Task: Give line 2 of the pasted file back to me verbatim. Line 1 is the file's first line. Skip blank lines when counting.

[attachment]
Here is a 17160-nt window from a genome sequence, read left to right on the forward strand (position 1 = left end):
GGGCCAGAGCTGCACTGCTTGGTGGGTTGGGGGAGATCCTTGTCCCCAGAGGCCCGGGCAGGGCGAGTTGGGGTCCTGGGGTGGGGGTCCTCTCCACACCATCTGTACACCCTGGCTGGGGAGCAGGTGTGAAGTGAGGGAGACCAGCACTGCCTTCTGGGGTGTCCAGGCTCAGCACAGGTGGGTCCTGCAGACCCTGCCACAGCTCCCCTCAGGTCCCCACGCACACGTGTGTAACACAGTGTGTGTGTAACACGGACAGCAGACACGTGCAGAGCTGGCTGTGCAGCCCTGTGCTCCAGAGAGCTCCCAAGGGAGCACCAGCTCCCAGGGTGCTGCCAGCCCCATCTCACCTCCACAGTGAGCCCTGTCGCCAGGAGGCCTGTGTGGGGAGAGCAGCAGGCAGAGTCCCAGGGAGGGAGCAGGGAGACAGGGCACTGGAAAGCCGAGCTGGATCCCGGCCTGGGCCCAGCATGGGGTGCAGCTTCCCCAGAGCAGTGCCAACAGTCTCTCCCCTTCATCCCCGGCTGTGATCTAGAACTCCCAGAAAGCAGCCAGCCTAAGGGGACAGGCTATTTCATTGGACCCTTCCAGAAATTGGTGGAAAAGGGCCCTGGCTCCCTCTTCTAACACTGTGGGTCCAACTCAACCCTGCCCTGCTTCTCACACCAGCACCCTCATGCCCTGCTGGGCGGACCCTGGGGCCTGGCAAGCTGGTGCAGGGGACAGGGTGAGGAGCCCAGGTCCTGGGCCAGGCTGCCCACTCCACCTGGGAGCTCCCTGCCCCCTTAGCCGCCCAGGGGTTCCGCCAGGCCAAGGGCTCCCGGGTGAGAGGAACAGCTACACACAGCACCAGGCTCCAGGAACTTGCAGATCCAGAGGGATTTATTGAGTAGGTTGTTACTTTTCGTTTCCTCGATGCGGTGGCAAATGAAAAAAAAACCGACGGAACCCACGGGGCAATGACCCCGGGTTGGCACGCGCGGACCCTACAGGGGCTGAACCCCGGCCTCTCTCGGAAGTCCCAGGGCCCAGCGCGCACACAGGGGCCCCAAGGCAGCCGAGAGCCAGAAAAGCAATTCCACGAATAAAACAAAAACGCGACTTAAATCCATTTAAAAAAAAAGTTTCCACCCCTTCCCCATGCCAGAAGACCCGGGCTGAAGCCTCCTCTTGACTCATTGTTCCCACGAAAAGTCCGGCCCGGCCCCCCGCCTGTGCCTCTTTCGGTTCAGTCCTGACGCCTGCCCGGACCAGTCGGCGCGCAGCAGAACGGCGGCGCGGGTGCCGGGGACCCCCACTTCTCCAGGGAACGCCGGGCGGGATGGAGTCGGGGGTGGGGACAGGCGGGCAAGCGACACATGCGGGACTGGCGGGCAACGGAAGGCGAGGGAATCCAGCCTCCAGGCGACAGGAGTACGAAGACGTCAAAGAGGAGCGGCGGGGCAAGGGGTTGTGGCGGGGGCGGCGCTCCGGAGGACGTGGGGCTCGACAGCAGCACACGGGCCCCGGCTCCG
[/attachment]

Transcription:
GGGCCAGAGCTGCACTGCTTGGTGGGTTGGGGGAGATCCTTGTCCCCAGAGGCCCGGGCAGGGCGAGTTGGGGTCCTGGGGTGGGGGTCCTCTCCACACCATCTGTACACCCTGGCTGGGGAGCAGGTGTGAAGTGAGGGAGACCAGCACTGCCTTCTGGGGTGTCCAGGCTCAGCACAGGTGGGTCCTGCAGACCCTGCCACAGCTCCCCTCAGGTCCCCACGCACACGTGTGTAACACAGTGTGTGTGTAACACGGACAGCAGACACGTGCAGAGCTGGCTGTGCAGCCCTGTGCTCCAGAGAGCTCCCAAGGGAGCACCAGCTCCCAGGGTGCTGCCAGCCCCATCTCACCTCCACAGTGAGCCCTGTCGCCAGGAGGCCTGTGTGGGGAGAGCAGCAGGCAGAGTCCCAGGGAGGGAGCAGGGAGACAGGGCACTGGAAAGCCGAGCTGGATCCCGGCCTGGGCCCAGCATGGGGTGCAGCTTCCCCAGAGCAGTGCCAACAGTCTCTCCCCTTCATCCCCGGCTGTGATCTAGAACTCCCAGAAAGCAGCCAGCCTAAGGGGACAGGCTATTTCATTGGACCCTTCCAGAAATTGGTGGAAAAGGGCCCTGGCTCCCTCTTCTAACACTGTGGGTCCAACTCAACCCTGCCCTGCTTCTCACACCAGCACCCTCATGCCCTGCTGGGCGGACCCTGGGGCCTGGCAAGCTGGTGCAGGGGACAGGGTGAGGAGCCCAGGTCCTGGGCCAGGCTGCCCACTCCACCTGGGAGCTCCCTGCCCCCTTAGCCGCCCAGGGGTTCCGCCAGGCCAAGGGCTCCCGGGTGAGAGGAACAGCTACACACAGCACCAGGCTCCAGGAACTTGCAGATCCAGAGGGATTTATTGAGTAGGTTGTTACTTTTCGTTTCCTCGATGCGGTGGCAAATGAAAAAAAAACCGACGGAACCCACGGGGCAATGACCCCGGGTTGGCACGCGCGGACCCTACAGGGGCTGAACCCCGGCCTCTCTCGGAAGTCCCAGGGCCCAGCGCGCACACAGGGGCCCCAAGGCAGCCGAGAGCCAGAAAAGCAATTCCACGAATAAAACAAAAACGCGACTTAAATCCATTTAAAAAAAAAGTTTCCACCCCTTCCCCATGCCAGAAGACCCGGGCTGAAGCCTCCTCTTGACTCATTGTTCCCACGAAAAGTCCGGCCCGGCCCCCCGCCTGTGCCTCTTTCGGTTCAGTCCTGACGCCTGCCCGGACCAGTCGGCGCGCAGCAGAACGGCGGCGCGGGTGCCGGGGACCCCCACTTCTCCAGGGAACGCCGGGCGGGATGGAGTCGGGGGTGGGGACAGGCGGGCAAGCGACACATGCGGGACTGGCGGGCAACGGAAGGCGAGGGAATCCAGCCTCCAGGCGACAGGAGTACGAAGACGTCAAAGAGGAGCGGCGGGGCAAGGGGTTGTGGCGGGGGCGGCGCTCCGGAGGACGTGGGGCTCGACAGCAGCACACGGGCCCCGGCTCCG